Once the accumulation of strips, such as the accumulation 140 in FIG. 6, or accumulation 150 in FIG. 7, comes to rest against the protuberances 94 and 96 in the receiver 48, a user places a thumb and forefinger, as seen in FIGS. 4 and 5, around the bottom of the accumulation 140 and 150, and pulls downward to remove the accumulation 140 and 150, which passes out of the receiver 48 under the exit rollers 98 and 100.

FIG. 8 shows that in the event that a jam develops within the presenter 40, that the paper path along the belts 52 and 54 can be accessed by pivoting upward the block member 70 and by pivoting downward the front cover 42.

The preferred embodiment described hereinabove relates to strips of labels 33. However, it is clear form the foregoing description that the principles of the instant invention are applicable to strips of paper regardless of whether or not they bear labels. The invention relates to accumulating, and the accumulating device, although shown in a postage dispensing kiosk, can be used in a variety of applications, with or without a presenter. The use of labels on the strips simply implies that this invention can be used to dispense any number of a flat commodity that can be secured to a strip of paper.

It should also be noted that although the deck 50 is shown angled downward from its upstream to downstream end, that it could be angled so that its downstream end is above its upstream end. Moreover, the deck 50 could be flat, or virtually any angle desired.

It should be understood by those skilled in the art that various modifications may be made in the present invention without departing from the spirit and scope thereof, as described in the specification and defined in the appended claims.

Patent Citations
Cited PatentFiling datePublication dateApplicantTitle
US2214593 *Aug 8, 1939Sep 10, 1940Frank H Fleer CorpPaper registering mechanism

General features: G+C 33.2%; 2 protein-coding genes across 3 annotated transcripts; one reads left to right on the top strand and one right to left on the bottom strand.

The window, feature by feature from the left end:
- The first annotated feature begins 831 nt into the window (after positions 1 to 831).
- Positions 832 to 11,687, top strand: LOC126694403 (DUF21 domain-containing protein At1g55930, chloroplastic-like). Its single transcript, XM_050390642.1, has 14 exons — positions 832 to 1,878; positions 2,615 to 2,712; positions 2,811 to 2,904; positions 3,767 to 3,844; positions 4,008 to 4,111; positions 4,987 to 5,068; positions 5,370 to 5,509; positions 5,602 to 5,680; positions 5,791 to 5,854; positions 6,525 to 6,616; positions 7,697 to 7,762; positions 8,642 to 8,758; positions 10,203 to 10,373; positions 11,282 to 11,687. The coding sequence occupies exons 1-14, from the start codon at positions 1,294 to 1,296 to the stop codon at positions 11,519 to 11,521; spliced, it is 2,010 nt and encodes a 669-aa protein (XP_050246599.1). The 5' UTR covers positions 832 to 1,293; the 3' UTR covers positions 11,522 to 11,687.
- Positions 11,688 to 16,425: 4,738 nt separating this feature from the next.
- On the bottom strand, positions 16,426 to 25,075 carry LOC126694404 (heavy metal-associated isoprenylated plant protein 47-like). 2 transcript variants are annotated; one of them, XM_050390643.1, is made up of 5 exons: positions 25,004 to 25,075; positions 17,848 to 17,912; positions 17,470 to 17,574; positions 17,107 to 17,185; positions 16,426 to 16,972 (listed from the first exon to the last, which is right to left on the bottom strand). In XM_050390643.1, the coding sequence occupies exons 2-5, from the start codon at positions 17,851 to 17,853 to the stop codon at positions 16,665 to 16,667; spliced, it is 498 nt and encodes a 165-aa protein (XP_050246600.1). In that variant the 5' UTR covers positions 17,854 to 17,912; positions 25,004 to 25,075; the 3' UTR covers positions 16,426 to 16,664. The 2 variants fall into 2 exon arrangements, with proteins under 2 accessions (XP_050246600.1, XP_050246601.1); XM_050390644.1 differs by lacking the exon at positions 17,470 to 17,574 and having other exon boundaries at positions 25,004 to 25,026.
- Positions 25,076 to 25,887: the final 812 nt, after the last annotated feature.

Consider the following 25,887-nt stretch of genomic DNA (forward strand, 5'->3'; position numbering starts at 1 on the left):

US3983679 *May 30, 1975Oct 5, 1976Bell & Howell CompanyApparatus and method of processing mail
US4034973 *Dec 19, 1975Jul 12, 1977Bell & Howell CompanyAutomated in-line mailing system
US4800505 *Mar 13, 1987Jan 24, 1989Pitney Bowes Inc.Mail preparation system
US5104105 *Jun 14, 1990Apr 14, 1992Quipp Systems, Inc.Method and apparatus for providing identifying indicia for moving bundles and the like
US5348277 *Jul 13, 1992Sep 20, 1994Roll Systems, Inc.Apparatus for folding web material
Referenced by
Citing PatentFiling datePublication dateApplicantTitle
US7048457Feb 24, 2003May 23, 2006International Business Machines CorporationDocument delivery system apparatus and method
Classifications
U.S. Classification270/1.02, 270/52.09
International ClassificationB65H39/10, B65H35/00, G07F11/68
Cooperative ClassificationB65H39/10, G07F11/68, B65H35/0066
European ClassificationG07F11/68, B65H35/00B4B, B65H39/10
Legal Events
DateCodeEventDescription
Oct 18, 2005FPExpired due to failure to pay maintenance fee
Effective date: 20050819
Aug 19, 2005LAPSLapse for failure to pay maintenance fees
Mar 9, 2005REMIMaintenance fee reminder mailed
Feb 9, 2001FPAYFee payment
Year of fee payment: 4
Apr 29, 1996ASAssignment
Owner name: PITNEY BOWES INC., CONNECTICUT
Free format text: ASSIGNMENT OF ASSIGNORS INTEREST;ASSIGNORS:COHEN, STEVEN E.;KOLB, ERIC D.;SALOMON, JAMES A.;REEL/FRAME:007921/0424;SIGNING DATES FROM 19960411 TO 19960423